I wish I could make the idea of building canvas stretchers sexy, but it is just some milled lumber. There is something special about building things yourself though. In this case building the skeleton of the skin that is the canvas that is almost never seen or thought of. Eight 45 degree cuts attached to make perfect 90 degree angles. A few pieces of strait lumber to keep the rectangle from flexing, so when the canvas is attached it will always be flush when hung. Simple ideas but sometimes not easy to complete.
I have been building variations of painting surfaces for 20 years or so now. The first semester at school, A painting instructor of mine at The School of the Art Institute approached me while in a painting studio and I think he asked why I was working so small. As an art student I was pretty broke and working larger at that time was not in my budget. He suggested I go down to the wood shop at the school and start making my own canvas stretchers and stretch my own, as it would be more cost effective and I could start working larger. A semester later I was asked to apply for the advanced painting program by the head of the painting department. The rest is history as they say.
More that being cost effective, it became this integral part of how I make work. It makes the painting process deeper for me. I am not just slapping some paint on something I picked up at the art store. I was part of the birth of the surface that I will then lovingly apply paint, building composition and having a connection with the end result.
Here is a fun little project I did and made a time lapse of it. I will be making a tutorial on drawing with graphite with this footage as well soon. Check back in in a week or so and I should have it ready. Please go to my YouTube page and follow me if you have a YouTube account. Or if you have anything you would like to see me make or have a tutorial idea leave a comment. Thanks again!!!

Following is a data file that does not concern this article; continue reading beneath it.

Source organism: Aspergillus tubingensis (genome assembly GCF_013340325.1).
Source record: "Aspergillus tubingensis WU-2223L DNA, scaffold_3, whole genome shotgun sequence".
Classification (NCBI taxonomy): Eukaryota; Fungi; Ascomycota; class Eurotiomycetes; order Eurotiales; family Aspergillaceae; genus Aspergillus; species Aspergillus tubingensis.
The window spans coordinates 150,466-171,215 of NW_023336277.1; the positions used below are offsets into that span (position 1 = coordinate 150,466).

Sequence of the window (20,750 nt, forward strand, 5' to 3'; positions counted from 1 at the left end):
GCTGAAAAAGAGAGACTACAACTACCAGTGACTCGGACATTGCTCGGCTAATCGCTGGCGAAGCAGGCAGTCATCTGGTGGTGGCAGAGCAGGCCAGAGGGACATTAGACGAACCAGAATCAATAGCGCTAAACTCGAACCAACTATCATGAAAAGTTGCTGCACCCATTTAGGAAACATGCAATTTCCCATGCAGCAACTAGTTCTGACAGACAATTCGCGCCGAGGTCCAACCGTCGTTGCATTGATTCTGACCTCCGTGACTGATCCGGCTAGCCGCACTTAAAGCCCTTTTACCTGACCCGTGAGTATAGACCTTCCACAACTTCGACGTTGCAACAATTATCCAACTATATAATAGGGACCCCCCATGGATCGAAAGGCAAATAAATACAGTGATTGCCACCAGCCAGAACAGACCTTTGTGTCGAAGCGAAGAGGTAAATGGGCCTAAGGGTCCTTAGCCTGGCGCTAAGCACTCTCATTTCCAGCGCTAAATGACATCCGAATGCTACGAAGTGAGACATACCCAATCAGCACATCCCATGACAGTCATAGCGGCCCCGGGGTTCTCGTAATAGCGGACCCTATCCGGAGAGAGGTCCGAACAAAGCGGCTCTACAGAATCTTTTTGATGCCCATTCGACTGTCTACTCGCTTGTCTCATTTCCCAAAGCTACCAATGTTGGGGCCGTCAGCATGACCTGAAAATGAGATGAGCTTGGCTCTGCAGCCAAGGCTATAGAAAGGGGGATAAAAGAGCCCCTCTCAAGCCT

I posted last week about an inspirational moment eighteen years ago that has influenced the way I make my paintings. In another serendipitous moment, I got an email Friday for an artist presentation by none other than Homare Ikeda, the same artist I had just reminisced about. And the presentation was going to happen the following day, Saturday, at Meininger Art Materials.
The event was part of a series called Demo & Dialogue, organized by the Art Students League of Denver. The Art Students League was there for me in my youth when I had limited access to art and art instruction.
The idea behind demo and dialogue is open up the artist’s process to the audience by having the art work on a piece. Ikeda gave us an open invitation to interrupt with questions as he worked on two large (and several small) works.
“On the island I am from they had no sense of what art was. I’m lucky I didn’t have a preconceived notion of what art was. Before I came to the US, I studied traditional painting so I’m aware of how I use my brush. I will hold with my left hand or use two brushes, that creates negative space.” -Ikeda
I was struck by how similar his thoughts about process and his approach to making resonated with my own. Ikeda approaches his art with openness and flexibilty, focusing on the process with little interest in the product. He is able to speak about his process and work with depth and humbleness.
“I’m not trying to make a painting therefore finishing is not my goal, the process is something that excites me. I have many paintings that come down from one show and I keep painting it. I know what color theory is but at the same time I just grab whatever I can grab. I’m looking for surprises. In my mind I ask, ‘Should I keep this or do I change it.’ I have options.”
“Painting is honesty. If the artist is honest it’s a good painting. Getting honesty is very hard to deal with. Painting is making me more than I am making a painting. ”
The demo wrapped up after close to 2 hours and Ikeda stayed answering questions and greeting the crowd. I waited to approach him and thank him for sharing his craft and thoughts. Last week I had shared my blog post with him and his response in person was as gracious as his email had been. It may not surprise many these days as Denver emerges onto the national scene, but we have long had a vibrant art scene including artists like Ikeda.